The First Crusade: The Call from the East by Peter Frankopan - review by Jonathan Sumption

Jonathan Sumption

The Alexiad Revisited

The First Crusade: The Call from the East

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The Byzantine Empire has never had a good press, but few things in its long history have given rise to more controversy than its relations with the crusades. The First Crusade is an epic story, on a par with the tale of Xenophon and the ten thousand. A volunteer army, inspired by a heady mix of greed and piety, marched over 2,000 miles from their homes, fighting their way through eastern Europe and Asia Minor to conquer much of Syria and Palestine. The Byzantine Empire has generally been viewed as a bystander at these extraordinary events, by turns irrelevant and obstructive, but always willing to take the benefit of other people’s heroism. The central figure in the Greek side of the story was Alexios Komnenos, the soldier-emperor who seized power in 1081 and reigned until 1118. ‘I should perhaps compare the emperor Alexius’, wrote Gibbon, ‘to the jackal, who is said to follow the steps, and to devour the leavings, of the lion.’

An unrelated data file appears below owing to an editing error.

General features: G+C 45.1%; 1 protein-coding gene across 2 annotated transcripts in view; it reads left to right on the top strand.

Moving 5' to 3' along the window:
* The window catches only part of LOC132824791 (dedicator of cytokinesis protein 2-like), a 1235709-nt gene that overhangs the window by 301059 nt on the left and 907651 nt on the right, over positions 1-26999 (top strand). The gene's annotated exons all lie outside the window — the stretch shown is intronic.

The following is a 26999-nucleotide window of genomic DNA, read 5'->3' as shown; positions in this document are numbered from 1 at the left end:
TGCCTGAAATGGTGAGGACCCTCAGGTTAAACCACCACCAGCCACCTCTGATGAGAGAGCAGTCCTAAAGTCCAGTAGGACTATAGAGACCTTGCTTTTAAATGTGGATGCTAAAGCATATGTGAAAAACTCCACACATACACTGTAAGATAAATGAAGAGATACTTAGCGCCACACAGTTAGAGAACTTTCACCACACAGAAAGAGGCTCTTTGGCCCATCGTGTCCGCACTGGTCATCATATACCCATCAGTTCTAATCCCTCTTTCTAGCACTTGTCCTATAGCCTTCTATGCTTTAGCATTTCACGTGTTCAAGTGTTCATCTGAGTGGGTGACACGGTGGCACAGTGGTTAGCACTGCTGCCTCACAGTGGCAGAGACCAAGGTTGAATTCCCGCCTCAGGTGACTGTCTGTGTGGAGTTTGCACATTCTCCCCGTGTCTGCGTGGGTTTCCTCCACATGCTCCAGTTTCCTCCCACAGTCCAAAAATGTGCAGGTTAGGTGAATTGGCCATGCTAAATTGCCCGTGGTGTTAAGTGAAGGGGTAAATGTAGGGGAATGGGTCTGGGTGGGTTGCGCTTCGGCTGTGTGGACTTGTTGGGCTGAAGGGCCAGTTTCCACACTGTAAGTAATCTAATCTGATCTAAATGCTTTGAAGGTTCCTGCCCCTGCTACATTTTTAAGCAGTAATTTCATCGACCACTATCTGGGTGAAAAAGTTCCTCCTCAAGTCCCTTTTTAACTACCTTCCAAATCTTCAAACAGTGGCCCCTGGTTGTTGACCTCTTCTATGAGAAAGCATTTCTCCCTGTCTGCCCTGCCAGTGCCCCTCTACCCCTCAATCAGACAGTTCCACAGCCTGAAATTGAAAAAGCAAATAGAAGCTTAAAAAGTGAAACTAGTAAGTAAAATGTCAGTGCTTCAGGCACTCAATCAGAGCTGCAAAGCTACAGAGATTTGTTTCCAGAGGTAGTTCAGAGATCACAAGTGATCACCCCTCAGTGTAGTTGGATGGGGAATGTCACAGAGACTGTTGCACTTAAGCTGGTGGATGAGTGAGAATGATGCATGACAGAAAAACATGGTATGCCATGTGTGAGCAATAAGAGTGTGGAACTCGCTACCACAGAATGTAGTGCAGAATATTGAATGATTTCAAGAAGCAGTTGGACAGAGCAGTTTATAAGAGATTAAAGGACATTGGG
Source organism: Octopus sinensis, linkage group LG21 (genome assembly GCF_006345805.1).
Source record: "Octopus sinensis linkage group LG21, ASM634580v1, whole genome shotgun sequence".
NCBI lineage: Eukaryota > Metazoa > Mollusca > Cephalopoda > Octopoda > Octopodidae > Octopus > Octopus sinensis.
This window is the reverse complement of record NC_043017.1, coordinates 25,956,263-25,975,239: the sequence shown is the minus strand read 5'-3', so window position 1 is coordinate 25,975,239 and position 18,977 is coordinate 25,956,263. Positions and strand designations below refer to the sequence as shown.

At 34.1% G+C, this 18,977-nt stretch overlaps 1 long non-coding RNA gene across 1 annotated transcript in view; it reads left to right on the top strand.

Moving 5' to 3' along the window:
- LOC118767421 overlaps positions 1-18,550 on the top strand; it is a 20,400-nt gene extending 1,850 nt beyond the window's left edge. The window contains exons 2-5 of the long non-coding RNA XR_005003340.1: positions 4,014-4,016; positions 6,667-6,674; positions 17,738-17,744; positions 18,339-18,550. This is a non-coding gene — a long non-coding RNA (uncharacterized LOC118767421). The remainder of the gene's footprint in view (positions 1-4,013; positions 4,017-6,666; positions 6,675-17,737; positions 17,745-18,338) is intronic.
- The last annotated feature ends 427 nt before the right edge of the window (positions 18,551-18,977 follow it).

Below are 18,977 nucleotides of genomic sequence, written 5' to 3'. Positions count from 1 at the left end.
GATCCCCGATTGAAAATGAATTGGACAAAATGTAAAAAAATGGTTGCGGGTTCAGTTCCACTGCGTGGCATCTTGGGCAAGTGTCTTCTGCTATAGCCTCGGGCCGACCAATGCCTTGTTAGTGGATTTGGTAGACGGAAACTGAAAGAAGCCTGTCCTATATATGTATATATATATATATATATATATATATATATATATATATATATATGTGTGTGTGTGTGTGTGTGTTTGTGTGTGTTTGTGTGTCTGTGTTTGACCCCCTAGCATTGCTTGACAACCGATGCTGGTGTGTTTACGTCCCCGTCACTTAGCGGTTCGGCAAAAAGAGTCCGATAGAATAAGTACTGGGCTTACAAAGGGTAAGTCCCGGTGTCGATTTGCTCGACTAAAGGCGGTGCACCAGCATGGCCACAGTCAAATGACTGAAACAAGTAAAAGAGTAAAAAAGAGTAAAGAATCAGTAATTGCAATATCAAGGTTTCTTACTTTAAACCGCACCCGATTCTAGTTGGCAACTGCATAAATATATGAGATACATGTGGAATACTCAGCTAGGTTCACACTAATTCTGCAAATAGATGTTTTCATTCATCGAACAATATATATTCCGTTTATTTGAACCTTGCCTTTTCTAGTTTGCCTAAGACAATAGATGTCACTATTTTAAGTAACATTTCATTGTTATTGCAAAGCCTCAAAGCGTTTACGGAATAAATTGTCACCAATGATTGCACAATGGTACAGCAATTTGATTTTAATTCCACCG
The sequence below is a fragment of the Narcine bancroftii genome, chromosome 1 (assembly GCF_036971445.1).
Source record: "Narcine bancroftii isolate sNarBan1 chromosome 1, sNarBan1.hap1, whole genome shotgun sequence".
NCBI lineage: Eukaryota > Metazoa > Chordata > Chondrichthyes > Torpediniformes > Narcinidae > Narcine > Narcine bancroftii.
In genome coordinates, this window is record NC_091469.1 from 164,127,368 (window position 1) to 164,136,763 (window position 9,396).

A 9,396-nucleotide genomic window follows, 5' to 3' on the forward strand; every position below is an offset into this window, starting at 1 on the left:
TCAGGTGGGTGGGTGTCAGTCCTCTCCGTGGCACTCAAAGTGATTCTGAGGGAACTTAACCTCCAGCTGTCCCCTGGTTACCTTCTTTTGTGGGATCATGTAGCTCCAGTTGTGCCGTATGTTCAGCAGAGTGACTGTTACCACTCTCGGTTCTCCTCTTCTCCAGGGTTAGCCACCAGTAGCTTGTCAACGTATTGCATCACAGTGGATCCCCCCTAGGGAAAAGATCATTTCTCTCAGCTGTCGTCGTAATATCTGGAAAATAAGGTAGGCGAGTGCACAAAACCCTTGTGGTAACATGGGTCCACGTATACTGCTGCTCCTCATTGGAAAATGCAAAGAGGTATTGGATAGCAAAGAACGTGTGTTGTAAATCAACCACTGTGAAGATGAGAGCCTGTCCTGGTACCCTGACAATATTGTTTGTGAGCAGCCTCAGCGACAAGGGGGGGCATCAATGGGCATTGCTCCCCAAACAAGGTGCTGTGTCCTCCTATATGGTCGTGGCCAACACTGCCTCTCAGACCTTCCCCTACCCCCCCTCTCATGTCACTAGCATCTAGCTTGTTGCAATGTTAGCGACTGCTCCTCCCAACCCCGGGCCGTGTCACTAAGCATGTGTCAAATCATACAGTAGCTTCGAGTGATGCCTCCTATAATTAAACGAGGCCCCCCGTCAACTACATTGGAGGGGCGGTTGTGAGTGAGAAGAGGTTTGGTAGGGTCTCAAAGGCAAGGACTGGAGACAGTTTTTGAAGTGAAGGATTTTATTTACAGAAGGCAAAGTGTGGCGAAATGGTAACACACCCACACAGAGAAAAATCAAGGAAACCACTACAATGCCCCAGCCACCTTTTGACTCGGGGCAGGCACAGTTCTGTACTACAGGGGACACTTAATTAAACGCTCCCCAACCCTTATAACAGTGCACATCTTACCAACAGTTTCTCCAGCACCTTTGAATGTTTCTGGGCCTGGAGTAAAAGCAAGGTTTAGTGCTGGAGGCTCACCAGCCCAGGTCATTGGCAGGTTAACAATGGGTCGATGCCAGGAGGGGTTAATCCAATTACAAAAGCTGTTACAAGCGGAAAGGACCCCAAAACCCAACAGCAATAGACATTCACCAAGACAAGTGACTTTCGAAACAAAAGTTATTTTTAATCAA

Hellenophile historians have struggled against this relentlessly negative vision. The French historian Ferdinand Chalandon wrote the first and last serious monograph on the reign of Alexios in 1900. Sir Steven Runciman, whose monumental history of the crusades is still the most widely read work on the subject in English, put

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